Stephen Ojapah msp
“Assyria will not save us, we will not ride on horses; nor will we say again, ‘Our god,’ To the work of our hands; For in You the orphan finds mercy (Hosea 14:3). We will not rely on Assyria for protection and help. The Israelites frequently sought the alliance of the Assyrians, and are often reproved by the prophets for so doing. We will not ride upon horses we will not implore the help of Egypt, as we did formerly, nor depend on horses brought thence, or on any of our military preparations. It was chiefly on account of their cavalry that the Jews and Israelites courted the help of Egypt, having no cavalry of their own. This is the first part of the people’s repentance. It consists in their renouncing all dependence on foreign alliances, and on every arm of flesh.
The second is, their renouncing every species of idolatry and image-worship, expressed in the next clause, neither will we say to the work of our hands ye are gods. This is often spoken of in the prophets, as an introduction to that state of the church which is to commence from the time of the conversion of the Jews (Hosea 2: 17), and Isaiah (1: 29). For in the fatherless we find mercy. Thou art the helper of the weak and friendless; of us, who are unable to help ourselves, and are exposed to the injuries of others, having none to defend us. God never fails to be the helper of all that are destitute of strength in themselves, and destitute of help from others: and who, being sensible of their helpless condition, look for it from God, who hath sufficient power, mercy, and wisdom to help.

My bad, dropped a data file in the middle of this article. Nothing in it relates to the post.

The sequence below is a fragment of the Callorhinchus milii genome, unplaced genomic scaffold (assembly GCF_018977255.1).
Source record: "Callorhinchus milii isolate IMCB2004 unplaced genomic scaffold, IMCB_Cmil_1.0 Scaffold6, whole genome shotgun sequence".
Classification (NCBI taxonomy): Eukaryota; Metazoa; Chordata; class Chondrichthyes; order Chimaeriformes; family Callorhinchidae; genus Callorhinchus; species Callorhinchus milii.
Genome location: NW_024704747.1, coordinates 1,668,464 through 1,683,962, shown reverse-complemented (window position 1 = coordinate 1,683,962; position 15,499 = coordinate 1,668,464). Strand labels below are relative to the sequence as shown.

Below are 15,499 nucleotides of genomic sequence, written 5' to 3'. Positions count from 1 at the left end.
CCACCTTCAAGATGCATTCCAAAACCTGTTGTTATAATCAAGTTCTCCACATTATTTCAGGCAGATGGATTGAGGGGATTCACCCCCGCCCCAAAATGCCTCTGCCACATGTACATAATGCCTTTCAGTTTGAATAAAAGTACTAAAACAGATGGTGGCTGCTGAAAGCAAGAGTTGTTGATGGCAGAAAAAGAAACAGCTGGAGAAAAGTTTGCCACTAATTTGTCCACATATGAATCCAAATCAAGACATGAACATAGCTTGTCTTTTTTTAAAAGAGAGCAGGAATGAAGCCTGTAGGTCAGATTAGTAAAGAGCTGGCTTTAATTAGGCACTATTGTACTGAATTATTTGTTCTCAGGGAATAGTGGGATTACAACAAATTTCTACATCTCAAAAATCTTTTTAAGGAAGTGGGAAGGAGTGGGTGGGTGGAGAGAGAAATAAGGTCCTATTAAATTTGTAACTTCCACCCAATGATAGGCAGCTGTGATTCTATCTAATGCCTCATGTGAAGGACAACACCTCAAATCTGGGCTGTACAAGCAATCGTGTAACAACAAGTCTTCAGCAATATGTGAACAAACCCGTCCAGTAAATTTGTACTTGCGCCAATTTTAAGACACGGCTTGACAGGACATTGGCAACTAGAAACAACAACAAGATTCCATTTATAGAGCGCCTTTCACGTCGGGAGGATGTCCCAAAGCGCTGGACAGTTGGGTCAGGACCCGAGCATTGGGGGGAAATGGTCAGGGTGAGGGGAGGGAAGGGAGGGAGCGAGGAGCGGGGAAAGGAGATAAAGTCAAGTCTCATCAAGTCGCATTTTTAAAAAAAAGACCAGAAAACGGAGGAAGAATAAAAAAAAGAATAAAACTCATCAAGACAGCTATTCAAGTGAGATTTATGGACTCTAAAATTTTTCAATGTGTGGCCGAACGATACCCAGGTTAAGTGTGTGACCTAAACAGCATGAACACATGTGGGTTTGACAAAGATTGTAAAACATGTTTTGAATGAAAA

Alliances, have always been part of the international method of forestalling crisis. The League of Nations, an organization for international cooperation established on January 10, 1920, at the initiative of the victorious allied powers at the end of World War 1. Although the League was unable to fulfill the hopes of its founders, its creation was an event of decisive importance in the history of international relations. The League was formally disbanded on April 19, 1946; its powers and functions had been transferred to the nascent United Nations. The central, basic idea of the movement was that aggressive war is a crime not only against the immediate victim but against the whole human community. Accordingly it is the right and duty of all states to join in preventing it; if it is certain that they will so act, no aggression is likely to take place. Such affirmations might be found in the writings of philosophers or moralists but had never before emerged onto the plane of practical politics. Statesmen and lawyers alike held and acted on the view that there was no natural or supreme law by which the rights of sovereign states, including that of making war as and when they chose, could be judged or limited. Many of the attributes of the League of Nations were developed from existing institutions or from time-honored proposals for the reform of previous diplomatic methods. However, the premise of collective security was, for practical purposes, a new concept engendered by the unprecedented pressures of World War I.